• Stiffness, including walking with straight legs, especially right after standing from a lying position. 
  • Crying or vocalization. When your dog plays, runs, or jumps, they may cry out just once in a while. 
  • Trouble standing up or walking on slick surfaces. 
  • Difficulty performing actions your dog used to, for example, jumping into the car or onto the sofa. 
  • Slight muscle loss. 
  • Playing more defensively or aggressively 

Over time, the symptoms of osteoarthritis become more pronounced. These signs are more apparent and alert dog owners that their best friends are struggling.  

Signs of established arthritis in dogs: 

  • Limping or lameness 
  • Dragging a paw or paws 
  • Trouble lifting a leg to go to the bathroom 
  • Joints are sore to the touch 
  • Lethargy and withdrawing from socializing 
  • Weight gain from inactivity 
  • Change in disposition, including irritability 
  • Deterioration of muscles 
  • Swollen joints 
  • Slowing down on walks 

What Can You Do to Help Your Dog Cope with Arthritis? 

Once a dog has arthritis, there is no way to cure the condition, but owners can help improve their dog’s mobility by treating the effects of arthritis. This can be done by reducing inflammation, preventing further cartilage damage, and pain management.  

The first priority for overweight dogs with arthritis is to lose weight since excess weight can cause further joint damage and severe pain. 

Your vet may prescribe your pup pain medication such as non-steroidal anti-inflammatory drugs and suggest physical therapy. Veterinarians can also recommend exercise routines to improve your dog’s muscle tone to compensate for joint weakness.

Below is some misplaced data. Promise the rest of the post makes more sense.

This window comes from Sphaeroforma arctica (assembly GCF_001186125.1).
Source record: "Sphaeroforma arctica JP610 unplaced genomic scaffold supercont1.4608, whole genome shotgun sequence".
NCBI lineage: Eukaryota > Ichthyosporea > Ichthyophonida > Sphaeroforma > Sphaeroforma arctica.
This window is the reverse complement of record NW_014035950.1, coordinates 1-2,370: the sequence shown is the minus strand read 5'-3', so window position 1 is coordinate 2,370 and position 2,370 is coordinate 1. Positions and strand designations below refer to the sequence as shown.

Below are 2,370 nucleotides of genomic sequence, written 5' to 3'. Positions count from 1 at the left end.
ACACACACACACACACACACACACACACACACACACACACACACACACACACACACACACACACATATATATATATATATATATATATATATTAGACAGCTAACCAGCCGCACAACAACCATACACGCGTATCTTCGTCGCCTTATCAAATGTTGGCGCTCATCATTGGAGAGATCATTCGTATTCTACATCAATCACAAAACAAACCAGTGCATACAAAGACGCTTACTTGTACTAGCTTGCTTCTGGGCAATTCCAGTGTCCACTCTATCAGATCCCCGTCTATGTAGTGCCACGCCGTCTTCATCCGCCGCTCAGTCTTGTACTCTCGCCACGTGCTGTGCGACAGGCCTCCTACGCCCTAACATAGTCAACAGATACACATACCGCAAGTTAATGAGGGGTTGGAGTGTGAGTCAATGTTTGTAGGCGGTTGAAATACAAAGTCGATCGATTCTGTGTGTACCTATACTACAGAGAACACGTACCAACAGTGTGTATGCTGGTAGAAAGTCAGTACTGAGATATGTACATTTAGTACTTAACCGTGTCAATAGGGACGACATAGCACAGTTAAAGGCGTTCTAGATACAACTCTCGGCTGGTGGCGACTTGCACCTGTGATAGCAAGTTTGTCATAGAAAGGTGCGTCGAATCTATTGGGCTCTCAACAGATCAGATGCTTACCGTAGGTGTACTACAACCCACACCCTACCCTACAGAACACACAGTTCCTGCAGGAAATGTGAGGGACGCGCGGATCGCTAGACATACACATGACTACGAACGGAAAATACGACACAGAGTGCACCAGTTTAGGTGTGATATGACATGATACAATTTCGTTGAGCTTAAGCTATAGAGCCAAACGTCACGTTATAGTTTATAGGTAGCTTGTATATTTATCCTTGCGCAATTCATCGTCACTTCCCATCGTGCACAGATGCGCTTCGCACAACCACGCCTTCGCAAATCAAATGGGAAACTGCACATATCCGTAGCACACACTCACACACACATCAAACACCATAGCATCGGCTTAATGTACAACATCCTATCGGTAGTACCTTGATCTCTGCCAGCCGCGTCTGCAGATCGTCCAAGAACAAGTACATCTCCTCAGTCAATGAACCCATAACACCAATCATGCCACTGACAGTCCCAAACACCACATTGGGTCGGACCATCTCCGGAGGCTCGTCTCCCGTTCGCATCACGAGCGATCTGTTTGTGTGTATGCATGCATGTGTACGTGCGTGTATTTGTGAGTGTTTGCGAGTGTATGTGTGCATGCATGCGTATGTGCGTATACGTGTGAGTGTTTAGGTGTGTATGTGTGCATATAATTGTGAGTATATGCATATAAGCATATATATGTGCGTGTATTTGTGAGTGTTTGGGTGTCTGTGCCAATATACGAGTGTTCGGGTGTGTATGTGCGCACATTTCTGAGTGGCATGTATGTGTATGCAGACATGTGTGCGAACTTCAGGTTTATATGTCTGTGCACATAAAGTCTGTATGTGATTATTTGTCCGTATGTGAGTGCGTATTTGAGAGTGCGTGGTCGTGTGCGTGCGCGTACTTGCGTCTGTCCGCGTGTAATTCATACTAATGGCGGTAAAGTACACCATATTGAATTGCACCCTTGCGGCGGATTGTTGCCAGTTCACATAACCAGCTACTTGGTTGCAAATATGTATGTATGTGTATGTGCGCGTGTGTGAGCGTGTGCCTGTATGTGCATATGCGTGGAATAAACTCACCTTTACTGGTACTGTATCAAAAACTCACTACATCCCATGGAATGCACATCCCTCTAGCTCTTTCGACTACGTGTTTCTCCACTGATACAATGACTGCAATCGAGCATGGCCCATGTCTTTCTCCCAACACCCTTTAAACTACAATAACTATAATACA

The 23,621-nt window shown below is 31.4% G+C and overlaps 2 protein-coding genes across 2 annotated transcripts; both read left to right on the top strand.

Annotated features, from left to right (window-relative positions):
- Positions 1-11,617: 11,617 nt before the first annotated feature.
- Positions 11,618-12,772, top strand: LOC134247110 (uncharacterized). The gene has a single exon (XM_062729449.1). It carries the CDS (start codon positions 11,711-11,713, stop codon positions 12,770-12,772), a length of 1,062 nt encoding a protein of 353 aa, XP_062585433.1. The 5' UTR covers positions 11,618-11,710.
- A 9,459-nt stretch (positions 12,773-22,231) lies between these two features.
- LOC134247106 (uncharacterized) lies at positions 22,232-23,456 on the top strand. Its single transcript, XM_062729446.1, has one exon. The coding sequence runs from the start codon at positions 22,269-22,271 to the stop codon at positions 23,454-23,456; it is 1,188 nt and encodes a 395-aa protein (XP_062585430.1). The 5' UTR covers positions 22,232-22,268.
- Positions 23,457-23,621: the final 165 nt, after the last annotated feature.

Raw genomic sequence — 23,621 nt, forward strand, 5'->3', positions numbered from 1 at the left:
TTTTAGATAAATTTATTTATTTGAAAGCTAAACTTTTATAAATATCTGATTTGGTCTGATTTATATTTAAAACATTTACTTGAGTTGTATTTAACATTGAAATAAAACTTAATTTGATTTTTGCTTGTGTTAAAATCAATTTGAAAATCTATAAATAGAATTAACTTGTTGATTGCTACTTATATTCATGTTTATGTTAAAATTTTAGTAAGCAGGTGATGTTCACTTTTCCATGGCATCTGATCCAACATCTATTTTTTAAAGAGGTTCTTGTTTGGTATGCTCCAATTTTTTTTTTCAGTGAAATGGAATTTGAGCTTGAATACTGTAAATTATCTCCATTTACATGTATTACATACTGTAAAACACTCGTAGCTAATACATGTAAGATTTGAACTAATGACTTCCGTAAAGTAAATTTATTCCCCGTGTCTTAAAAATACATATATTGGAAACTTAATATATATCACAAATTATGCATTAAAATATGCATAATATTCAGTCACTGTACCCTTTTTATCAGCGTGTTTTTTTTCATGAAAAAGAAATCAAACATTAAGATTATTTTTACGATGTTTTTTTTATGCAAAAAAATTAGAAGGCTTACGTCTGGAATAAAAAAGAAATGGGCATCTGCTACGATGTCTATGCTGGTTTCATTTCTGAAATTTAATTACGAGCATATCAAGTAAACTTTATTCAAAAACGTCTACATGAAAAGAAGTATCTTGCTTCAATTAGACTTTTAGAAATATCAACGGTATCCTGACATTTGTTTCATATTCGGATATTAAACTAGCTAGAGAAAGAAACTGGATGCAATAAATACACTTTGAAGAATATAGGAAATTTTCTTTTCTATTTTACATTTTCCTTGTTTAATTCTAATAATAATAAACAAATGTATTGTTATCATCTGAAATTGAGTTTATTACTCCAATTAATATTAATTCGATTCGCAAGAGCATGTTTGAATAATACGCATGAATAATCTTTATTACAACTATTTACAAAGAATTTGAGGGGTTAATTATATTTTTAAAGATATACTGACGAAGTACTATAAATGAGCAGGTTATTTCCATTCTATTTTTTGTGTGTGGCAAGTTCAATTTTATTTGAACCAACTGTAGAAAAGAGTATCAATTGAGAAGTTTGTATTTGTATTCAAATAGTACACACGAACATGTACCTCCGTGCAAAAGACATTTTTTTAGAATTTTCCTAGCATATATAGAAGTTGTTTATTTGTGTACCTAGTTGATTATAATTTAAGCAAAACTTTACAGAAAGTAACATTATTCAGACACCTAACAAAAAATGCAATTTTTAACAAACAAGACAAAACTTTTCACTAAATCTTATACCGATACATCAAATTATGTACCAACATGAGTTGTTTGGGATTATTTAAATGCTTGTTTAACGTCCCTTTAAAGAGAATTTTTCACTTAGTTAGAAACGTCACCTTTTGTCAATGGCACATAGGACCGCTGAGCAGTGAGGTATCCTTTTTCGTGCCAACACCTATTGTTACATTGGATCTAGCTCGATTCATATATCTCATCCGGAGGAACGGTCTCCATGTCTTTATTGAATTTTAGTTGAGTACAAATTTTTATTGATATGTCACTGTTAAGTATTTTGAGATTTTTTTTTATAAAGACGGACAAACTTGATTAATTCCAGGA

Some dogs respond well to acupuncture and massage for pain relief, while other dogs will need surgery. 

If your dog develops arthritis, you can make them more comfortable with an orthopedic bed, raised food bowl and water bowl, rugs to prevent slips and falls, ramps and stairs, and a joint-healthy diet. Some dogs love a heat pad added to their bed for extra pain relief. 

Preventing Canine Arthritis 

Because there is no cure for canine arthritis, it’s important to prevent your dog from developing arthritis. 

One of the most important steps in arthritis prevention happens long before most dog owners even think about their best friend’s joint health, during puppyhood. Slow and steady is key to proper joint development. This is why it’s not recommended that you run with a dog under the age of one or give puppies (especially large breed dogs) growth supplements--these can cause a dog to grow too fast for their joints to support. Giving your puppy a breed-size-appropriate diet can ensure proper growth for their size. 

Providing a dog with a high-quality diet with supplemental chondroitin, glucosamine, and collagen make a major difference in a dog’s joint health. Chondroitin, glucosamine, and collagen all encourage improved joint repair, greater joint lubrication, and better joint cushioning.  

Over the course of your dog’s life, keeping your dog at a healthy weight through diet and exercise can reduce the risk of arthritis. 

Dogs with Arthritis Can Live Long, Happy Lives 

With proper maintenance, dogs with arthritis can enjoy all the activities they once loved. Consulting your vet is the first step to providing your pup with their best life. You also want to maintain your dog’s weight and activity level and support their mobility around your home. Give your dog a reason to wag with joint-healthy treats. Provide your dog with a boost in glucosamine and chondroitin with delicious Natural Farm treats and learn more about how collagen can improve your dog’s joint health.